Politicians definitely need to decide how to adapt the law with our society needs, for example decide who would be in charge in our previous example – is it to blame the person who wrote the algorithm of the AI computer at the basis of the decision-making process, or who? So far we do not have AI systems considered yet as conscious entities, therefore responsible for their own decisions and actions… This is tricky and definitely not simple to come up with a solution. This would definitely require A LOT of thinking and discussion among politicians, and lawyers to help argue to which laws any case-by-case situation may apply.

Philosophers, scientists, psychologists, medical doctors, historians, lawyers together with politicians need to sit around a big table and seriously discuss how to disentangle such dilemma which may arrive sooner than we think, and agree on legal terms on how to behave in case the AI system and its predictions fail and / or have bad or even terrible outcomes.

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You have reached the end of this post. The next post will be about the Risks of AI.


Machine learning

What is Machine Learning?

Machine learning encompasses both supervised and unsupervised (machine) learning. As AI, the term of “machine learning” has been first introduced in the 50s. It is a sub-branch of computer sciences that consists in training a computer program to “learn” from data, that is to say to increase its performance in doing a task (task based on data) for which it has not been explicitly programmed.


To perform such task, the computer needs to use data implemented into its system via a program, and “learn” from these data. That way, the program improves its performance, i.e. “learns”, to achieve its task until becoming very good at it, as already explained in one of my previous post entitled “supervised learning”. What the computer does is mostly 2 categories of learning : Classification (e.g. assigning a new patient to a certain category, for example) and prediction (i.e. predicting which treatment would fit this patient best based on the category the computer assigned her to, for example).


The best example for this type of classification and prediction is Netflix or Spotify. Based on the previous songs you’ve listened on Spotify or the previous movies you’ve watched on Netflix, these two companies can best guess what would be the movies (in the case of Netflix) or music (in the case of Spotify) you might want to watch or listen next. Both companies use computer programs trained on database containing data about your search history (about music or movie) as well as the history of music you’ve listened and movies you’ve watched, respectively, which constitute the training set for the algorithm to be trained on, learn, thus predict with pretty high accuracy what you might want to listen or watch best, respectively.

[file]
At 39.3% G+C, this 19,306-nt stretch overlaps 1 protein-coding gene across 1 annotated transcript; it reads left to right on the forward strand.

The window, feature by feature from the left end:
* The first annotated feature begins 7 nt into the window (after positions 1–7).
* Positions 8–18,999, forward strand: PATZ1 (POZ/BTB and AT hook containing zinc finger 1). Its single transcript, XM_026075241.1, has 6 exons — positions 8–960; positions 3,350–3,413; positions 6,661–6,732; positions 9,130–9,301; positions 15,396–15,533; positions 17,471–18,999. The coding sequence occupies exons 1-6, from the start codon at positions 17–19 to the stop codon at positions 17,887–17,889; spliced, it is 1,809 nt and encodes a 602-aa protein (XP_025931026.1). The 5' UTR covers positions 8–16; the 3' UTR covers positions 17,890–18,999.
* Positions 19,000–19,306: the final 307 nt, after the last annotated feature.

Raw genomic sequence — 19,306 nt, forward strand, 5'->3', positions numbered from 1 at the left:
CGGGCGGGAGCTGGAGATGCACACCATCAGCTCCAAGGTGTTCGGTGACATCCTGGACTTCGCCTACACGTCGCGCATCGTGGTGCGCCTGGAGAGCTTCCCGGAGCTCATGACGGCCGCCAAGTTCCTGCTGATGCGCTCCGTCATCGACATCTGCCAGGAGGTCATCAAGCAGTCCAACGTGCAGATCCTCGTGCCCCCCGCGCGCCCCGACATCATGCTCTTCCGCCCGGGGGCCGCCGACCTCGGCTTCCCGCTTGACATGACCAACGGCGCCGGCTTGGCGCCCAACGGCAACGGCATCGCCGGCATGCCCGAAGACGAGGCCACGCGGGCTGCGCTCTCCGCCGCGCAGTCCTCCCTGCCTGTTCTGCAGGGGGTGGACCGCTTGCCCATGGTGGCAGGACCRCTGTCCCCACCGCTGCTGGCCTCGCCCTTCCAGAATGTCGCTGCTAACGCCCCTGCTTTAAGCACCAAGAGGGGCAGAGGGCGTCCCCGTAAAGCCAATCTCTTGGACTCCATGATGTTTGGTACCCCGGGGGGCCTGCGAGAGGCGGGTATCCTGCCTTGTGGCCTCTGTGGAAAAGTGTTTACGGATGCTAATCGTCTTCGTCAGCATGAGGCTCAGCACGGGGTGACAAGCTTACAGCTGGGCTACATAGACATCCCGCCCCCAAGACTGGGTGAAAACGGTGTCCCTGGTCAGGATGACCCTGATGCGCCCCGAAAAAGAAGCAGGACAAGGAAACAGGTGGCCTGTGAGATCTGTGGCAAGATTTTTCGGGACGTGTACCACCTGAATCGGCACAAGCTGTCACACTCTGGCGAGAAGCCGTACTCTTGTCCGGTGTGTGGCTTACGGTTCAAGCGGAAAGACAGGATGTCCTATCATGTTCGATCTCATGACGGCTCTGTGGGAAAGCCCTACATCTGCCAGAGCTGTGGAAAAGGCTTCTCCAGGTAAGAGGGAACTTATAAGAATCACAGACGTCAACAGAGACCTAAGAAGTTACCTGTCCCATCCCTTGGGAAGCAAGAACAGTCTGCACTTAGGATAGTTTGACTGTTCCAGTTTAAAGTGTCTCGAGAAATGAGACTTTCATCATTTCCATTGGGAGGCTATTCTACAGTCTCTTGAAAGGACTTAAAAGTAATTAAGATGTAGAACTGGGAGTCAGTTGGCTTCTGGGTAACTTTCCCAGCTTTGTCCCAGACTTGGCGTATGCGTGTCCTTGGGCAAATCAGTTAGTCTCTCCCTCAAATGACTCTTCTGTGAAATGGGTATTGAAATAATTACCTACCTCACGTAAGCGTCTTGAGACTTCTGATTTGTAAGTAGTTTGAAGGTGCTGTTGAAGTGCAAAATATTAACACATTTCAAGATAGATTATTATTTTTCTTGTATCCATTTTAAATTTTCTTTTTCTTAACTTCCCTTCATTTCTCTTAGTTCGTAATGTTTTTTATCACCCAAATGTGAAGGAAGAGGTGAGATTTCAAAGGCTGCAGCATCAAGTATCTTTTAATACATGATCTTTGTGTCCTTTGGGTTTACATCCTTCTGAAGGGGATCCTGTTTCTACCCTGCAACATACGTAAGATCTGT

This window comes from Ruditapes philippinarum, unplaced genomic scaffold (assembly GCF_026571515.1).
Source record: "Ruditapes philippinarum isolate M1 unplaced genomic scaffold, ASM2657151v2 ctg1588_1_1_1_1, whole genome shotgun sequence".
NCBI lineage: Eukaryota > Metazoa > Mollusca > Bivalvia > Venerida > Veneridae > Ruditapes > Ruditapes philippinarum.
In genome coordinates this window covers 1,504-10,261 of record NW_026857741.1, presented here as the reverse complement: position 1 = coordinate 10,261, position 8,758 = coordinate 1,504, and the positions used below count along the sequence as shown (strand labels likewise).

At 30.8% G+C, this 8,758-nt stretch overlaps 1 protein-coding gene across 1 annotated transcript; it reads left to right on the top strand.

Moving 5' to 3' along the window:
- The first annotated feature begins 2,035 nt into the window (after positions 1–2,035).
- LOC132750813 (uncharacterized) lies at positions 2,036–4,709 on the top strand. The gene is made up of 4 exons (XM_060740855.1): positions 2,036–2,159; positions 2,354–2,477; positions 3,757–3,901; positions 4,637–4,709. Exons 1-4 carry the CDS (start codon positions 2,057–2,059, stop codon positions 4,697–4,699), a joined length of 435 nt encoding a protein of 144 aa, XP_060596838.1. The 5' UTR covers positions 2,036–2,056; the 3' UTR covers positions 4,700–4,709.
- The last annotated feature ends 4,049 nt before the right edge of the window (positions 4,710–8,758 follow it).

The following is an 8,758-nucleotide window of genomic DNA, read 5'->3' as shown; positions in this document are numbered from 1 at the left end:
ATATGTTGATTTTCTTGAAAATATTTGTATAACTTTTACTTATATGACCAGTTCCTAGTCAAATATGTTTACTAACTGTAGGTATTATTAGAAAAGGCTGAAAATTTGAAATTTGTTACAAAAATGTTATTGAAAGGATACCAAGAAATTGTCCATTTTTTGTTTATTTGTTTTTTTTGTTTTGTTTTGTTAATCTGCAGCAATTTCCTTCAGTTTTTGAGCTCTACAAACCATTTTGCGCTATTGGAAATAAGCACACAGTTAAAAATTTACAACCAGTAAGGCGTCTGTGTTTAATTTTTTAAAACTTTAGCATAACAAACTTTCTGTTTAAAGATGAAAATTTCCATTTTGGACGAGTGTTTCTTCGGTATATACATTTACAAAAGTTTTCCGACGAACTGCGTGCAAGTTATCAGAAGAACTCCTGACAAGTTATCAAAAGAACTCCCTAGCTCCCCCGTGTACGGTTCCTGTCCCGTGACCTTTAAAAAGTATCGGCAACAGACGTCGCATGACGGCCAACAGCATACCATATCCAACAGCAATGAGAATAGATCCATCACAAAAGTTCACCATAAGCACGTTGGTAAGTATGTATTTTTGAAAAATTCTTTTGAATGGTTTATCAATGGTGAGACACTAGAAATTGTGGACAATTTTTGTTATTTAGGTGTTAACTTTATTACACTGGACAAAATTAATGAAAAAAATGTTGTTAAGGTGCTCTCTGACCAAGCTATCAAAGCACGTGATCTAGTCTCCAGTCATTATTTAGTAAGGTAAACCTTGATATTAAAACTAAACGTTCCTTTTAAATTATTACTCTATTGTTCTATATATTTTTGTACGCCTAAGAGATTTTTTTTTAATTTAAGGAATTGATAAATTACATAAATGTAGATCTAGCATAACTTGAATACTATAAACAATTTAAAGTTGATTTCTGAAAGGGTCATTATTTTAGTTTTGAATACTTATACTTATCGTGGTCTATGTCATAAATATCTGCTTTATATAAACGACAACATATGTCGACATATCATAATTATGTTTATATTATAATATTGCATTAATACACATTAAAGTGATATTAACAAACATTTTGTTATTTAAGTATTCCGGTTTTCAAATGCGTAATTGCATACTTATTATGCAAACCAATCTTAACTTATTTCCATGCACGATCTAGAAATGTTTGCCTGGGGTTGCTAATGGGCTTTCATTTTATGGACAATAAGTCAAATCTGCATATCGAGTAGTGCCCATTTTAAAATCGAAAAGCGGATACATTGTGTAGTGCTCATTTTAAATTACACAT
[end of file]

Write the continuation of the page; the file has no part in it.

Related to this, I watched a video last week of a Machine Learning Lead Architect at Wolfram company, called Etienne Bernard, who was interviewed to talk about “neural nets” (neural networks), and he gave the following example of what neural nets could achieve : if a baker would ask to this AI neural net system how many croissants he is going to sell today, the computer, according to its database – i.e. taken into account many variables, as maybe predicting the weather, which might have an impact on the sales, etc. – would be able to give him a reply pretty quickly based on its database and all the relevant parameters implemented in it.


The advantage of machine learning compared to humans? The incredible power of making predictions, as it can look at very high dimensional data – hundreds or even thousands of dimensions, i.e., hundreds or even thousands of variables considered within the data, determine correlations between these dimensions, detect patterns among them, therefore make pretty high-accuracy predictions once the machine has learned these patterns, predictions which are much better than any human being would ever be able to make, as we are only able to understand and/or learn at most 3 dimensions. A reason for that is the way we plot data to see a pattern, in a graph according to x, y and z axis. Visually, 3 dimensions is still pretty easy to look at and detect a pattern. More dimensions start to be very tricky as we do not know how to visualize them unless using a computer using machine learning algorithms which can analyze such high-dimensional data.


The disadvantage of machine learning compared to humans? We have to feed the machine lots and lots of data before it can learn. And this has to be done by humans so far. Then, depends on the type of learning: either the machine gets asked a question whose answer is already contained in the data the machine got fed in with – which is called, as we already defined in a previous post, supervised learning – or we fed the machine with data and then we require the machine to figure a pattern – this is called unsupervised learning. As an example: you fed the computer with thousands and thousands of pictures of cats – the machine has no clue what a cat is – and it needs to figure its own criteria to define it / recognize it so that if a totally new picture comes (i.e. a picture you never fed it with before), it is able to say with a high probability (i.e., with high confidence) whether this is indeed a cat or not. The machine might have totally different criteria as we do to define a cat; it would rather use algorithms of deep learning (defined in another post) and specific neural networks (as object recognition – a subsection of computer vision). This is used a lot in the field of image recognition. In resume, we can say that machine learning is a subsection of AI which is “data-based” and which encompasses both supervised learning and unsupervised learning.